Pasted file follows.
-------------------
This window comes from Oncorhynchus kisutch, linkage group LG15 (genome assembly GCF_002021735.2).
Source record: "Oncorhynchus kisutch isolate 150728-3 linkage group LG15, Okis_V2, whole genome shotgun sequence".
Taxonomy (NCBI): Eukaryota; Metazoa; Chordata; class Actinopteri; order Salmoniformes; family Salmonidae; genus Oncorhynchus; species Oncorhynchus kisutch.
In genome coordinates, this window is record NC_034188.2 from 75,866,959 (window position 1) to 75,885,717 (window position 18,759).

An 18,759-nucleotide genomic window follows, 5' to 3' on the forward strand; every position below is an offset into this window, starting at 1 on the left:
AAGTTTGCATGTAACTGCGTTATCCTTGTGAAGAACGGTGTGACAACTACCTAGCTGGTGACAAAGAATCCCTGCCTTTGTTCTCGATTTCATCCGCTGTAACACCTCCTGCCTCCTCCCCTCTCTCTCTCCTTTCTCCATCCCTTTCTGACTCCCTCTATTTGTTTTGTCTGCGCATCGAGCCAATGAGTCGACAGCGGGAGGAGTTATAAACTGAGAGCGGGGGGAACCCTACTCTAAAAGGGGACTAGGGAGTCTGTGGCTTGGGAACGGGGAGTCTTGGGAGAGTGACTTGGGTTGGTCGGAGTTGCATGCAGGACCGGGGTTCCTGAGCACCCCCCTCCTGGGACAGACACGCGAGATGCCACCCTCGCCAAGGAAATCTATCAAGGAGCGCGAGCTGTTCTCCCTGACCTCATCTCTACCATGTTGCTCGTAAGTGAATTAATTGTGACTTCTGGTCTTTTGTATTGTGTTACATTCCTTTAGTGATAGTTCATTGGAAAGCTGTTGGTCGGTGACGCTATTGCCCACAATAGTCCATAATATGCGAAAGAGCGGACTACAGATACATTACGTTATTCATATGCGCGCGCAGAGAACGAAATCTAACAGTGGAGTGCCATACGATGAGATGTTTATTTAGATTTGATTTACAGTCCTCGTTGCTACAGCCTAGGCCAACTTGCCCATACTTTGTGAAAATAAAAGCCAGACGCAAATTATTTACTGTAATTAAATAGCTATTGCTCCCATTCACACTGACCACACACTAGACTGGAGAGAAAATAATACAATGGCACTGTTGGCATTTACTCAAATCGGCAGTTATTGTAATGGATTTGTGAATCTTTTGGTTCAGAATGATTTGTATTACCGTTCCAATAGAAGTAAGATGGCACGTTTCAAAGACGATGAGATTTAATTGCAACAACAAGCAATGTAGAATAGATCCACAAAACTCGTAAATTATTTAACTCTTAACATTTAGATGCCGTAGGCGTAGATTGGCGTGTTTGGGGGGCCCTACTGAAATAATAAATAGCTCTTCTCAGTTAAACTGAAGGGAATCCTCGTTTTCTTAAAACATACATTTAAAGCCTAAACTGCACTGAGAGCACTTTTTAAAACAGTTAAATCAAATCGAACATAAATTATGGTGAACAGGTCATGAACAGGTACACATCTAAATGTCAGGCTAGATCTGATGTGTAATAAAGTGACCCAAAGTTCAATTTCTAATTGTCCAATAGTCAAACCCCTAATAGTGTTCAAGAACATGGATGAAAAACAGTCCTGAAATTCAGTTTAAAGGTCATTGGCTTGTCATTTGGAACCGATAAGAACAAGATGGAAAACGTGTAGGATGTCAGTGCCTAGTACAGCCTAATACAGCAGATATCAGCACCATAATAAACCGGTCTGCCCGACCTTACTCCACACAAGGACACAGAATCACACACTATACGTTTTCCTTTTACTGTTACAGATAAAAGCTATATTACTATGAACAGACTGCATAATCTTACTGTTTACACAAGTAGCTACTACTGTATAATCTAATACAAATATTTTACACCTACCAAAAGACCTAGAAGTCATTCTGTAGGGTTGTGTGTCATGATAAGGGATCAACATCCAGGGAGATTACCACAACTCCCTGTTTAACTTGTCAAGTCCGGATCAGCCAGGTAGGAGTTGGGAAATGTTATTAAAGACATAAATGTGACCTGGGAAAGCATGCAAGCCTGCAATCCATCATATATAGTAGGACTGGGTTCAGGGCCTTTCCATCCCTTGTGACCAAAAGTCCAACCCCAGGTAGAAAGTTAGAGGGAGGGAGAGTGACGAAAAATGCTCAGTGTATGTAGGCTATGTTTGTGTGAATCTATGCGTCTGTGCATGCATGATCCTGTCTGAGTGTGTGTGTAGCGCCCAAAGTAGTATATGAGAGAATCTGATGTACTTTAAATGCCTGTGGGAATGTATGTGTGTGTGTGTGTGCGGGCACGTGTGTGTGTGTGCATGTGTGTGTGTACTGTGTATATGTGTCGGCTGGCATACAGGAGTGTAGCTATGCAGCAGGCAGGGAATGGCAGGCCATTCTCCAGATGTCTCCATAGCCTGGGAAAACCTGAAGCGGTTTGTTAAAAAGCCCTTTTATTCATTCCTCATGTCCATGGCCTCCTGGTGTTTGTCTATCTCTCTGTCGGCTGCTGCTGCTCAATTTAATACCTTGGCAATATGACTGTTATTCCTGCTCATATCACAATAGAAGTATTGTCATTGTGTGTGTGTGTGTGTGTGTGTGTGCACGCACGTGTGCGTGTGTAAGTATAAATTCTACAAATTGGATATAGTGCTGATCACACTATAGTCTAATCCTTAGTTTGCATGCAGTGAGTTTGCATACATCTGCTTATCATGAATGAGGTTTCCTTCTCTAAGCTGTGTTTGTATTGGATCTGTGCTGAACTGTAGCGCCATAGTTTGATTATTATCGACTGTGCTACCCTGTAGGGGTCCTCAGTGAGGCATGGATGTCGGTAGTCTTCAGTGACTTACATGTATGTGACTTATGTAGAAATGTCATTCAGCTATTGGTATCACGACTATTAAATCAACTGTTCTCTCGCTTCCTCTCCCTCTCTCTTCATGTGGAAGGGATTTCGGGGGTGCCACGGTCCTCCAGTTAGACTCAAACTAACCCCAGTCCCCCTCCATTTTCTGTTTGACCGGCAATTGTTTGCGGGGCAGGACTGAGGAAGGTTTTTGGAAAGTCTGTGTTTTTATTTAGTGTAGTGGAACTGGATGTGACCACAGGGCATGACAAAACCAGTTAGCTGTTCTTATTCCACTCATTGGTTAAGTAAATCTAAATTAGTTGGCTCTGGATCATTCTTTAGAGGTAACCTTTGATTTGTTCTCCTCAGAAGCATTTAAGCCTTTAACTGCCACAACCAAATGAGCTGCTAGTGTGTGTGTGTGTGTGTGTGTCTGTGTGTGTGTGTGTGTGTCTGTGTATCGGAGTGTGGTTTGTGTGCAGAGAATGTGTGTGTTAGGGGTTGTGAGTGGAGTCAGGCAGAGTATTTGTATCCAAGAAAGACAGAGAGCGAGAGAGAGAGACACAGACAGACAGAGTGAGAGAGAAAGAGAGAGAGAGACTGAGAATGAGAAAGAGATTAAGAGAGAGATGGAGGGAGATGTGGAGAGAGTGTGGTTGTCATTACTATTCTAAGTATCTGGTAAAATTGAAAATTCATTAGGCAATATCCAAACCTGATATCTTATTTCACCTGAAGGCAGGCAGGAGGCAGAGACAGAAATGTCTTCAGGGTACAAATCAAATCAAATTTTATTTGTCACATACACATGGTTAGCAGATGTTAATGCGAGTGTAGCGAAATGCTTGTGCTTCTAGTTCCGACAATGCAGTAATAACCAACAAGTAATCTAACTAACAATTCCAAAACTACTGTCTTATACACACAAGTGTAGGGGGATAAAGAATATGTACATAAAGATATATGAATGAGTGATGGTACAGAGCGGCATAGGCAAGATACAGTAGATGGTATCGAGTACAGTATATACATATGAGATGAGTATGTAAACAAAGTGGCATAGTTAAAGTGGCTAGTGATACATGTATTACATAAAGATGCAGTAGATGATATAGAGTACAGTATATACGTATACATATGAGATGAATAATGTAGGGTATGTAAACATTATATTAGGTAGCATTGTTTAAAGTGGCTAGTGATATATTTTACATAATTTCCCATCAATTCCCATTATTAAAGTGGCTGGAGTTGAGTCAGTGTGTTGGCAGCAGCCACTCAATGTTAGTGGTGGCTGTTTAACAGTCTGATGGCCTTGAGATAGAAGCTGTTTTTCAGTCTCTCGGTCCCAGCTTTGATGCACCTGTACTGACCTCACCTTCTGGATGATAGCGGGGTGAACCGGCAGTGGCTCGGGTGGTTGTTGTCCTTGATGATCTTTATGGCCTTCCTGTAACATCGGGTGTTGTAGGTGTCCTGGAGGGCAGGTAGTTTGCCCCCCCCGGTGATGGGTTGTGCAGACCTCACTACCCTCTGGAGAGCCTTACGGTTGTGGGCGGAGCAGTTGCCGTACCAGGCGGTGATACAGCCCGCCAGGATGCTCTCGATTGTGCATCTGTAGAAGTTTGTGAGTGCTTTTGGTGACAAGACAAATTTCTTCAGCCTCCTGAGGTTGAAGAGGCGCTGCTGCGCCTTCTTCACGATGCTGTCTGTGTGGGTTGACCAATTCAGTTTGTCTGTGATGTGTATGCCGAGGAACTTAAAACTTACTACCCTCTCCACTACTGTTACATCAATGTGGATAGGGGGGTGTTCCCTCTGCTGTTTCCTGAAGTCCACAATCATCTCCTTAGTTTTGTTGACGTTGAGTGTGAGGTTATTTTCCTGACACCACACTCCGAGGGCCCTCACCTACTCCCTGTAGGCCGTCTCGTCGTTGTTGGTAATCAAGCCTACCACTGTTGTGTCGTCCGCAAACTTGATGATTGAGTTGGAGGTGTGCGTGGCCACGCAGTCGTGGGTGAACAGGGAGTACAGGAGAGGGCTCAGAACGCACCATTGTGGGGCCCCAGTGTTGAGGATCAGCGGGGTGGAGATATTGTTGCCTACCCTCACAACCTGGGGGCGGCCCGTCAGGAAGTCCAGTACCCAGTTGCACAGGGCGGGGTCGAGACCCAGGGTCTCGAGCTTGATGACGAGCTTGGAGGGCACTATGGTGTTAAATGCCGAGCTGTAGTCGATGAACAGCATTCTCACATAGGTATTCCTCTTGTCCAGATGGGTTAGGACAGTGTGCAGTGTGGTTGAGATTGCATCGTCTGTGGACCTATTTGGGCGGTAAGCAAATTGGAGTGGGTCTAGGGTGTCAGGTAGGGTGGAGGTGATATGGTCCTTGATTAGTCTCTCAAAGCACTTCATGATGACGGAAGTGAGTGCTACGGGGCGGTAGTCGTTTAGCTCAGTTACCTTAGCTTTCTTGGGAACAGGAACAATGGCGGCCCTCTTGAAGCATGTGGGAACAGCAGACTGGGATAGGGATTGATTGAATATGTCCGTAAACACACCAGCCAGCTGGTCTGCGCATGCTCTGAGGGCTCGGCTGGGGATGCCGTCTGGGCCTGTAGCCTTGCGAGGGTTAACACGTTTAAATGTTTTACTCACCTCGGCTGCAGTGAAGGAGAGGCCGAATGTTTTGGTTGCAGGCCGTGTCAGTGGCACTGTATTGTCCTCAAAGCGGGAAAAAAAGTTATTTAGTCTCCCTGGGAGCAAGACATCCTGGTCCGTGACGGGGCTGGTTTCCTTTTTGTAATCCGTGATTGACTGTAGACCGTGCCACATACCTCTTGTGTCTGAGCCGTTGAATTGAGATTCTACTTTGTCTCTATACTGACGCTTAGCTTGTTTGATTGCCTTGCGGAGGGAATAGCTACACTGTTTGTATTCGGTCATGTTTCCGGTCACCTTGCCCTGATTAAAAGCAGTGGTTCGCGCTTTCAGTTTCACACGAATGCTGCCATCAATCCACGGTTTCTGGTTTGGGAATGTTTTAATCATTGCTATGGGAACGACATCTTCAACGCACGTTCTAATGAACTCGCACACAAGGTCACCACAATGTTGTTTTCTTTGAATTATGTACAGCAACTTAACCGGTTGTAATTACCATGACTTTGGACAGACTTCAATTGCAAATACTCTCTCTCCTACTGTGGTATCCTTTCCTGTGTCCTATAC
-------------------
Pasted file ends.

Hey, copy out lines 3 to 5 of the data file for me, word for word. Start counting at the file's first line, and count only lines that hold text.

Taxonomy (NCBI): Eukaryota; Metazoa; Chordata; class Actinopteri; order Salmoniformes; family Salmonidae; genus Oncorhynchus; species Oncorhynchus kisutch.
In genome coordinates, this window is record NC_034188.2 from 75,866,959 (window position 1) to 75,885,717 (window position 18,759).

An 18,759-nucleotide genomic window follows, 5' to 3' on the forward strand; every position below is an offset into this window, starting at 1 on the left: